We’ve been collecting and selling coins for more than 15 years and writing about coins on this blog for more than 10. In that time we’ve seen new collectors make the same few mistakes time and time again. So, what are the top 4 mistakes that new coin collectors make?
Thinking that Coin Collecting is Investing
So many new collectors see their collections as an ‘investment’. We can assure you now it’s not. If you get into the hobby thinking you’re going to make a bomb all you’re going to do is lose money. There’s people around who know MUCH more than you, have been doing this for longer than you, and they see a new ‘coin investor’ as an easy mark and they’ll do their level best to teach you an expensive lesson. And once that money is lost many collectors get dis-heartened and leave the hobby as quickly as they entered. Collect what you love, educate yourself, appreciate your collection for what it is. In time you may become knowledgeable enough to recognise a bargain or an under-graded item when you see it and make a small profit from it.
Getting Caught in the Hype
See a news article about $2 coins? Gotta buy those as an ‘investment’ for my grand-kids. See a video about the year 2000 $1/10c mule being worth $2000 or more and see one for sale for $1000 and snap it up thinking you’ve got a bargain? Or perhaps there’s an ‘All Australian’ grading company and the ‘herd mentality’ says that must be a good thing. So you get all your coins graded by a fly by night company that has little clue what they are doing and even encases your coins in slabs that damage the coins themselves.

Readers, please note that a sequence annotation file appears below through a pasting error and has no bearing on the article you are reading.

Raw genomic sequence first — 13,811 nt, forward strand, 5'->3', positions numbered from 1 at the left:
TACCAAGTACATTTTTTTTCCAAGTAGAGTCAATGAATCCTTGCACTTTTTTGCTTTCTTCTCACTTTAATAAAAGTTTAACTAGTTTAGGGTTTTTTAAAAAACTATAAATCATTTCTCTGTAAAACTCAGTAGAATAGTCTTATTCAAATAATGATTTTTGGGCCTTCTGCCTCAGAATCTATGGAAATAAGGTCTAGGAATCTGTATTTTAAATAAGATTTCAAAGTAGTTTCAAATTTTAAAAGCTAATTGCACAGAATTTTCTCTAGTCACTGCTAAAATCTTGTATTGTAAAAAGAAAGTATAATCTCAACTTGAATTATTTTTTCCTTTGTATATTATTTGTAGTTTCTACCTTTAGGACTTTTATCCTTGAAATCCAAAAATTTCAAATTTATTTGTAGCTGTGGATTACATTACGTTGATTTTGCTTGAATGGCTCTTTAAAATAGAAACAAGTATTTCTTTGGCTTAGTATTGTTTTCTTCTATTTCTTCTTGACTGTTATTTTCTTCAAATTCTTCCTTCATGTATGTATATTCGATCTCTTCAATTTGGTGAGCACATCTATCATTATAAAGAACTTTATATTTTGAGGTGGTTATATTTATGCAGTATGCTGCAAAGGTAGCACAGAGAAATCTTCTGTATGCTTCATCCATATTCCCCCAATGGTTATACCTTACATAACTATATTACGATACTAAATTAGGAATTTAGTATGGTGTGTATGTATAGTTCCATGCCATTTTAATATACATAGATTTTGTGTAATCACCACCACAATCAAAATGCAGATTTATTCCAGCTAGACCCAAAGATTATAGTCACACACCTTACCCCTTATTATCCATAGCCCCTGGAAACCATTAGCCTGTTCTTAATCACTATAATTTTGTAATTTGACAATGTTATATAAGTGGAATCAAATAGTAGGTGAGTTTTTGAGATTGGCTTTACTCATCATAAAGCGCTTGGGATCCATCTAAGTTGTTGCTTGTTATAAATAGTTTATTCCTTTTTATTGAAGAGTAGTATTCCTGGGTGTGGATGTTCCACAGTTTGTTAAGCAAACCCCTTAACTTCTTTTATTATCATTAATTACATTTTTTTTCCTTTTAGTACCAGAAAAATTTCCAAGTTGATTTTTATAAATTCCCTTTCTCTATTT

Coloured $2 Coins – Pretty but did you really need 10 bags of them? (image courtesy of the RAM)
Don’t get caught up in the hype. Think about what you’re doing, sleep on it, take a sceptical view and don’t commit unless you’re 100% sure. Coin collecting is about knowledge and education, not following the masses.
Rushing into Purchases
We see this all the time. New collectors that have a hoard of NCLT, coins, and banknotes 6-12 months into their collecting journey. There’s no theme to the collection, no consistency of grades, no rhyme or reason to why a certain Royal Australian Mint release was bought and another wasn’t. New collectors have an almost feverish need to add items to their collections and see it grow. Sites like eBay, and the rise of buying and selling on social media have only served to enable that sort of behaviour.
The end result is a pile of items the collector loses interest in and has to dispose of, usually at a great loss which is always a dis-heartening exercise. Our tip to be taken from this? You’re better off having one of two well considered purchases a year netting you items you love and value than 100 purchases of rubbish that you don’t even remember buying.
Not Being Able to Grade
If a collector is buying individual coins or banknotes rather than mint issues then that collector MUST be able to grade. New collectors often have little idea how grade effects the value and demand for a coin or banknote. They rely too heavily on the grade assigned to an item by the dealer or the third party that has graded it. Yes, we admit that if an item is graded by a reputable third party (like PCGS or NGC) then a collector can have more assurance in the assigned grade. But even then, if you’re spending your own money on a hobby do you want to put ALL your faith in someone else? We certainly don’t.
AU or MS? Learn how to grade and see the coin ‘in hand’ to be sure
So, learn to grade, look at coins in hand, look at third party graded coins and try to understand why those coins or notes have been assigned their grade. And don’t think you can learn to grade by looking at images on social media or eBay. You can’t, and those platforms are full of ‘keyboard warriors’ who have held very few coins in hand but somehow seem to be able to assign split grades to a coin based on fuzzy images.
If you’re a new collector and you can avoid these 4 mistakes you’re well on the way to having a hobby that coin last you a life time!